When you're Byron Buxton, Baseball America selecting you as the No. 1 overall prospect in the upcoming MLB first-year player draft foretells an enormous payday ahead.
When you're a Georgia baseball fan, Buxton's presence on the cover of the publication's annual draft preview presents a more ominous suggestion. It means that David Perno's program will almost certainly lose its top signee before he ever reports to campus -- not that such a possibility was unexpected.
And Jeter did that. He did all of it. The Yankees drafted him 20 years ago after losing 91 games. The season before, they lost 95 games. It was the lowest point of the franchise in almost 30 years. And while it was going on, the Yankees had high draft choices that allowed their fans to think "Man, wouldn't it be something if this kid could turn the franchise around." And after he showed up, they never had a losing season again. They missed the playoffs once.
This makes Jeter the best draft pick ever.
The Astros appear to have narrowed their focus for the top selection in tonight's First-Year Player Draft to Stanford pitched Mark Appel and Georgia high school outfielder Byron Buxton, and a report indicated Appel will be the No. 1 pick.
The Astros are expected to select Appel, a source told ESPN senior baseball analyst Jim Bowden, the former general manager of the Nationals and the Reds. The Astros intend to keep their choice under wraps until they make the first selection at 6 p.m. CT tonight.
Thirty out of the past forty-six years, players selected with the 25th pick have made the major leagues. Some, like Matt Cain, Matt Garza, Mike Trout, and Bill Buckner, made (or will make) an impact at the MLB level. Most did not. Such is the way with the MLB draft. Many players are selected, yet few make the major leagues. Because of the long odds, drafting and developing these players is a highly sought after skill.
The Nationals will join the rest of Major League Baseball on Monday night in the first draft since this winter’s new collective b argaining agreement changed the rules about how much money clubs can spend on the draft. The Nationals, picking 16th overall, will be allotted $4.4 million for their first 10 picks, the result of baseball’s effort to restrain the kind of draft spending the Nationals employed for the past three years.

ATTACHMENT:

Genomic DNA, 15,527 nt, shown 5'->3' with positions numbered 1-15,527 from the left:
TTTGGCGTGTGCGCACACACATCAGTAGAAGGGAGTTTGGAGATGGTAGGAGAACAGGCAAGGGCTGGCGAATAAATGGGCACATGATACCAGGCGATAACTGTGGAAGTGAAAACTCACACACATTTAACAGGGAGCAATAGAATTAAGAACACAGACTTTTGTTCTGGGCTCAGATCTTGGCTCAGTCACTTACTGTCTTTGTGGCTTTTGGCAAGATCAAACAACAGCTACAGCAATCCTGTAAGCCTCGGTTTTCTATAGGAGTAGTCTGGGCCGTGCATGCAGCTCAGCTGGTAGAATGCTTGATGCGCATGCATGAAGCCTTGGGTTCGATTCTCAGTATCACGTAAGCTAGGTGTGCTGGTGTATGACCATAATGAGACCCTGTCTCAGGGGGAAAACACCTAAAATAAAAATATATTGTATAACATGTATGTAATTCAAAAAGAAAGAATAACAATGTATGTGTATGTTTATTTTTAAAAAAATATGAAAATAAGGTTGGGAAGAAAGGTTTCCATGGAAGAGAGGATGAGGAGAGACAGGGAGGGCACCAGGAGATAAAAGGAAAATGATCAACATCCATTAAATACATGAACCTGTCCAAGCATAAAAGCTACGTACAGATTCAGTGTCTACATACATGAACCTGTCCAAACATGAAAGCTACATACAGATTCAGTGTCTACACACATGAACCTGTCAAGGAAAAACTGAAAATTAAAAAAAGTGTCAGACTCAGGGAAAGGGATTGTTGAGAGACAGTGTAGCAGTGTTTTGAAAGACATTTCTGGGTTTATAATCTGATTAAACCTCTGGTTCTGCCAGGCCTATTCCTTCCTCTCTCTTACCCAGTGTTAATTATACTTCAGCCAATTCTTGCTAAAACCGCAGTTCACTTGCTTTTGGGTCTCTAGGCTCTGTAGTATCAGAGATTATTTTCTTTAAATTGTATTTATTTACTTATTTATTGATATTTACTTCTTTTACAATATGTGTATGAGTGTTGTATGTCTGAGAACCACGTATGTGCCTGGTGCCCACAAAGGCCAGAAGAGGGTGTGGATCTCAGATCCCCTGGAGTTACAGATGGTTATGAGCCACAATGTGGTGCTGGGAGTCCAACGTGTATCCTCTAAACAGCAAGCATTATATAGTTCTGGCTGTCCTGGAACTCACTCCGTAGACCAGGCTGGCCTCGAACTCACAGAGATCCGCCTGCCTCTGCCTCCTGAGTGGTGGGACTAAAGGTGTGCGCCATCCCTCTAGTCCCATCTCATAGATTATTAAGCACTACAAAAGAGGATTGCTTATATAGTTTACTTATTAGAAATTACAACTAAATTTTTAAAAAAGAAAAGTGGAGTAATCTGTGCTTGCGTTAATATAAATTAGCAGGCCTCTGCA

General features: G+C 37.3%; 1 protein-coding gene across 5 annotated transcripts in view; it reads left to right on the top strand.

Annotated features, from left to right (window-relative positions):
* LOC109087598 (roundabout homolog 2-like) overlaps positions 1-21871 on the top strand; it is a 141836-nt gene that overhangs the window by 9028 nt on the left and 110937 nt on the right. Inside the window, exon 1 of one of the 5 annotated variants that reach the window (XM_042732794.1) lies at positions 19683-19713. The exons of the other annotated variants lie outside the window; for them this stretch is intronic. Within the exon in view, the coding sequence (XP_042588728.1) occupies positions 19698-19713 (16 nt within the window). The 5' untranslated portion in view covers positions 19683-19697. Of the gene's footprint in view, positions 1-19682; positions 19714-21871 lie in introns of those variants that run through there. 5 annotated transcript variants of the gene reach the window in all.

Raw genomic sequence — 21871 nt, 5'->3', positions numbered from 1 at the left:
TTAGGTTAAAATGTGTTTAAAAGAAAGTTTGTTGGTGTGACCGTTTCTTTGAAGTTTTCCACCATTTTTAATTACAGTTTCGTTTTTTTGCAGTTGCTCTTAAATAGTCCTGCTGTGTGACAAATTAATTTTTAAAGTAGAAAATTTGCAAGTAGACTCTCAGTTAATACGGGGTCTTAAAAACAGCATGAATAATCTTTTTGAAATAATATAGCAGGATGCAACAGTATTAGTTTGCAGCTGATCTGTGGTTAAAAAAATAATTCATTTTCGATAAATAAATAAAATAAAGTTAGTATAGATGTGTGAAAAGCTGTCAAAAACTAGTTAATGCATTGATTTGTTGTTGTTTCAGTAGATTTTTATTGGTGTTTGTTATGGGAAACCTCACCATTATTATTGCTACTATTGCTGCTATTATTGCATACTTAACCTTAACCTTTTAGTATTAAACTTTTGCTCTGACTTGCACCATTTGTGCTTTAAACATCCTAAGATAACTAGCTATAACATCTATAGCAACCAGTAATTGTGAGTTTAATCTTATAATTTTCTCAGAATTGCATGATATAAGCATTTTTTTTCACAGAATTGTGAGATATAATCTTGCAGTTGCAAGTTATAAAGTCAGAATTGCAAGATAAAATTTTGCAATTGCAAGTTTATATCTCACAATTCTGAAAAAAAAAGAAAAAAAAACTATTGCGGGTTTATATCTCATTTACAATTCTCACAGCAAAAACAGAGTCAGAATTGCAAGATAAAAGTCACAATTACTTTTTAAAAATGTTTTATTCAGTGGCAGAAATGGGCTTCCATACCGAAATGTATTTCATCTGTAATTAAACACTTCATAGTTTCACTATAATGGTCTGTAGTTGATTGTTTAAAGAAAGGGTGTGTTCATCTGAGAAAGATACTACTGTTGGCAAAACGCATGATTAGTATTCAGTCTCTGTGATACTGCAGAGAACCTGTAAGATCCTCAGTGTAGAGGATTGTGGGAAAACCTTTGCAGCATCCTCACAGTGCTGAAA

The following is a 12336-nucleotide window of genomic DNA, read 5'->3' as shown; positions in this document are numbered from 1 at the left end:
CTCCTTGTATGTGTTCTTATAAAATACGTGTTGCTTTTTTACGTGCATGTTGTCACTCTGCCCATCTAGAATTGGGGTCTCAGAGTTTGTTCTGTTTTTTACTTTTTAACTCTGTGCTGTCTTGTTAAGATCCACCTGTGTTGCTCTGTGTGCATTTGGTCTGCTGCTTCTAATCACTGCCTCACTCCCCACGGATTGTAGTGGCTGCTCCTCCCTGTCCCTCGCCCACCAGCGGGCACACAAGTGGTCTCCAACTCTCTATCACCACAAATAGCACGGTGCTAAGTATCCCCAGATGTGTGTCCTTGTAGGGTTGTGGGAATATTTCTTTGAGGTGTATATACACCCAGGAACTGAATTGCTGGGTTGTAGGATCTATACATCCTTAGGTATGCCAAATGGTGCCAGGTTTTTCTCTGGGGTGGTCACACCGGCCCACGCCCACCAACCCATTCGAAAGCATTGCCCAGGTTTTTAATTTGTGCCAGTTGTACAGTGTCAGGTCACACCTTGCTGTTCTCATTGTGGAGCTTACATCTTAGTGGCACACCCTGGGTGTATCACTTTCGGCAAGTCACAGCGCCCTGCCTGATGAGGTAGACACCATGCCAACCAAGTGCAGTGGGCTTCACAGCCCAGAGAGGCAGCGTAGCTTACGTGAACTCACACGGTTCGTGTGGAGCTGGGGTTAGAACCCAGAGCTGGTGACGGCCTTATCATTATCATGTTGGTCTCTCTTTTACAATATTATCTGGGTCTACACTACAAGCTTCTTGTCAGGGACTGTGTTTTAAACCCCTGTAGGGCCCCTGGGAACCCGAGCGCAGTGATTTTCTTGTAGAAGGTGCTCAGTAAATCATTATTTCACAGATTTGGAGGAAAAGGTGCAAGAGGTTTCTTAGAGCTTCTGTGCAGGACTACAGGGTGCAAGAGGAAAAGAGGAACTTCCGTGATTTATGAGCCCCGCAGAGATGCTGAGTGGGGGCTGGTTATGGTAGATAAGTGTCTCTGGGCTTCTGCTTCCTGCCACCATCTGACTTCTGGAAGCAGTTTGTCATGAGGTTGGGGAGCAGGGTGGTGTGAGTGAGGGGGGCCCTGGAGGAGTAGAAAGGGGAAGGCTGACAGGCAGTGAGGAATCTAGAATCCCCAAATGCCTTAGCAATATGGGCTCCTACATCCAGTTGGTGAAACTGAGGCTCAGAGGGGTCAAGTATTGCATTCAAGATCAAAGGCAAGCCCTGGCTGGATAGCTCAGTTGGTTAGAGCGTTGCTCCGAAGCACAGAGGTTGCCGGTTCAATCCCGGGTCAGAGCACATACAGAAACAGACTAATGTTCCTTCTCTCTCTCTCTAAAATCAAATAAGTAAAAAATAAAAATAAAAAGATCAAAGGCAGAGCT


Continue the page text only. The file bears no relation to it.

MLB Draft First Round
1. Houston Astros
2. Minnesota Twins
3. Seattle Mariners
4. Baltimore Orioles
5. Kansas City Royals
6. Chicago Cubs
7. San Diego Padres
8. Pittsburgh Pirates
9. Miami Marlins
10. Colorado Rockies
11. Oakland Athletics
12. New York Mets
13. Chicago White Sox
14. Cincinnati Reds
15. Cleveland Indians
16. Washington Nationals
17. Toronto Blue Jays
18. Los Angeles Dodgers
19. St. Louis Cardinals
20. San Francisco Giants
21. Atlanta Braves
22. Toronto Blue Jays
23. St. Louis Cardinals
24. Boston Red Sox
25. Tampa Bay Rays
26. Arizona Diamondbacks
27. Milwaukee Brewers
28. Milwaukee Brewers
29. Texas Rangers
30. New York Yankees
31. Boston Red Sox (J. Papelbon - PHI)
"It's a below-average draft as far as drafts go, and it's certainly down from last year as far as depth and premium players in the first round," said Sean Johnson, Minnesota's West Coast scouting supervisor. "It's lean in certain spots."
But there is certainly some solid talent available. Stanford right-hander Mark Appel, Florida catcher Mike Zunino, LSU righty Kevin Gausman and Georgia high school outfielder Byron Buxton are expected to be among the players picked early.
6. Cubs should select... LHP Max Fried, Harvard Westlake HS (Calif.)
At this point, the industry expectation is that the Cubs will select prep outfielder Albert Almora, but I think that Fried would be the better pick. Obviously I have more faith in the Cubs' front office than I do in my own eyes, but scouts love Fried's combination of stuff and build, plus the Cubs don't really have an elite young pitcher like him in their organization.
Only in the past few years has the MLB Draft become an event worthy of major attention from the public, something that even remotely emulates the popularity of drafts in other major sports. There are some very good reasons for this, the most obvious being that amateur baseball players simply aren't capable of immediately succeeding at the sport's highest level.
At the same time, though, it's impossible to argue that the draft isn't ultimately the key ingredient to any successful franchise.
The Picks: The Red Sox have three picks in the first round and its subsequent "sandwich" round. The first, the #24 pick, is Boston's, the one they would have simply for being a draft participant. The second and third of these first-round selections come courtesy of Jonathan Papelbon and the Phillies. The Red Sox have the #31 pick in the draft, which was formerly Philadelphia's, and also the #37 selection, as additional compensation for losing the last of the Type-A relievers under the old collective bargaining agreement.
It’s draft day today, or more specifically, the first draft day with president of baseball operations Theo Epstein manning the club’s draft board...Epstein treats draft week like most kids regard their birthday and Christmas, or the feeling that adults get when the tax return hits the bank account. To Epstein there is promise and potential ahead since there will be a lot more toys to play with very soon.